'The Bible is a familiar model of history,' Frank Kermode wrote in The Sense of an Ending: It begins at the beginning ('In the beginning…') and ends with a vision of the end ('Even so, come, Lord Jesus'); the first book is Genesis, the last Apocalypse. Ideally, it is a wholly concordant structure, the end is in harmony with the beginning, the middle with beginning and end. The end, Apocalypse, is traditionally held to resume the whole structure, which it can do only by figures predictive of that part of it which has not been historically revealed. The Book of Revelation made its way only slowly into the canon – it is still unacceptable to Greek Orthodoxy – perhaps because of learned mistrust of over-literal interpretation of the figures. But once established it showed, and continues to show, a vitality and resource that suggest its consonance with our more naive requirements of fiction.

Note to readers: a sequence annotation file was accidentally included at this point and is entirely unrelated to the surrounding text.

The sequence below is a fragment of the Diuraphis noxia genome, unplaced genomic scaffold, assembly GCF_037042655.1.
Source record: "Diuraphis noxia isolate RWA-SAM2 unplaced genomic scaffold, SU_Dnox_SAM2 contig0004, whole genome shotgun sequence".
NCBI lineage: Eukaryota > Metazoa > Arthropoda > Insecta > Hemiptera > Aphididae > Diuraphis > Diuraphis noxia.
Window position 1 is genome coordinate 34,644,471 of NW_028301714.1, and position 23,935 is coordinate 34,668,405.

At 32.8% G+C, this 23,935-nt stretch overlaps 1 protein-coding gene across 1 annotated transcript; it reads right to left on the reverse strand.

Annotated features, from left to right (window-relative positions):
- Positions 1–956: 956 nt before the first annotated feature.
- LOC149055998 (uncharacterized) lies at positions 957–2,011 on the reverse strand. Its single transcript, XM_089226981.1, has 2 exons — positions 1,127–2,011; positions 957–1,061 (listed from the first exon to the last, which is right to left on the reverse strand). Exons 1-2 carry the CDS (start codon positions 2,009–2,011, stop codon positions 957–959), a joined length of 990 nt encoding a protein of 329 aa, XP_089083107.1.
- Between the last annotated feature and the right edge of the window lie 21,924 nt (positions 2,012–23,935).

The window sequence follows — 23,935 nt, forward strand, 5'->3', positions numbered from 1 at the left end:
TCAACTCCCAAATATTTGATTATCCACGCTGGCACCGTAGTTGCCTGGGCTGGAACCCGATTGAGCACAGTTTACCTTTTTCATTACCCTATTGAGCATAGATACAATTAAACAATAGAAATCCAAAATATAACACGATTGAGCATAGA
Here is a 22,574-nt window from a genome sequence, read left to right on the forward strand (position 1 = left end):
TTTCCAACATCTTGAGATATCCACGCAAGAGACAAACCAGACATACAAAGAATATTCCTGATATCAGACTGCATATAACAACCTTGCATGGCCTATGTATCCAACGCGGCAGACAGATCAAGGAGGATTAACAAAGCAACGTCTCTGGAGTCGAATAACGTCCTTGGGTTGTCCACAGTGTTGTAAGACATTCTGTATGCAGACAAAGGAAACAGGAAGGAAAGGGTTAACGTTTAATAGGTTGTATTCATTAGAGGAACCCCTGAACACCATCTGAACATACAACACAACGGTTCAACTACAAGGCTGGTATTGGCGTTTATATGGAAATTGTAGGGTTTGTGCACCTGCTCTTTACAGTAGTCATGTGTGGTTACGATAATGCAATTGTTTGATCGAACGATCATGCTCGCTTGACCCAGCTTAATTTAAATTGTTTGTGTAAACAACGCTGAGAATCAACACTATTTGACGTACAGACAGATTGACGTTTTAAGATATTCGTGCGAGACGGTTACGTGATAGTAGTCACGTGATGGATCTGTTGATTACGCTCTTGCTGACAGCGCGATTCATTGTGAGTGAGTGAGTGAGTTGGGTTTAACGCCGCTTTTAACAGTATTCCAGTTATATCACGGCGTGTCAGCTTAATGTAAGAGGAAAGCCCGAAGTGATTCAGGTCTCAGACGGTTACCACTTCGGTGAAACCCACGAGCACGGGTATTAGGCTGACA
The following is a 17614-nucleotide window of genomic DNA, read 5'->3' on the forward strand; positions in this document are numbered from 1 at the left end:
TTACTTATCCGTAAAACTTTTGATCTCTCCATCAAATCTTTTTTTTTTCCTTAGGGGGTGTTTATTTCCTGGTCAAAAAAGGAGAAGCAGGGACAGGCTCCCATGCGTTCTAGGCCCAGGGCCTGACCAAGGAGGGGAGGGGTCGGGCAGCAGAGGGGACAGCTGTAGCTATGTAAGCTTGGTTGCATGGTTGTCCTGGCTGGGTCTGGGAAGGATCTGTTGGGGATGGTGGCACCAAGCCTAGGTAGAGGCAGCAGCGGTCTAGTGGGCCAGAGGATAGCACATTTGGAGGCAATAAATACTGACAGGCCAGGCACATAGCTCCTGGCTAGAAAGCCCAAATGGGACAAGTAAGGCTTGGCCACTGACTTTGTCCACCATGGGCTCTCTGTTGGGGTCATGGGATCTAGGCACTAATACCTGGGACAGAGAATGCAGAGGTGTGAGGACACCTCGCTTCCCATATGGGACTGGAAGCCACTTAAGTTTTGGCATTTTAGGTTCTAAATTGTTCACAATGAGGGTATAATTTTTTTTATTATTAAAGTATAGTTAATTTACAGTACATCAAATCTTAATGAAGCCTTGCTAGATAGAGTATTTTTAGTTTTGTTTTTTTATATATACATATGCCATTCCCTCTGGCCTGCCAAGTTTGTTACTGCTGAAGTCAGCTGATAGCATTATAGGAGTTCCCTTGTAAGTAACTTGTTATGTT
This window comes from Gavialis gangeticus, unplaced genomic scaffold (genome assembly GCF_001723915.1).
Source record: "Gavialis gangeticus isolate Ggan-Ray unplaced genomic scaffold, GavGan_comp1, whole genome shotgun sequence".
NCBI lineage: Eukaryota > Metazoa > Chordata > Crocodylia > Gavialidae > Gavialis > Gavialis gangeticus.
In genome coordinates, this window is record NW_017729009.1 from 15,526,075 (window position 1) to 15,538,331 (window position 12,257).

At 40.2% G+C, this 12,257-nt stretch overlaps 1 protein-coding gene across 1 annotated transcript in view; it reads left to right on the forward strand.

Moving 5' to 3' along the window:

In the introduction to an anthology of LRB pieces published in 2004, Frank Kermode wrote of the paper's origins: The Times and its satellites, most relevantly the TLS, had disappeared months beforehand – might, for all we knew, have ceased to exist – but time went by and nobody perceived its absence as an opportunity to replace it... The notion that a new journal might occupy the gap left by the TLS finally took hold. He didn't mention that the notion was first put forward in a piece he wrote for the Observer in June 1979, reproduced here.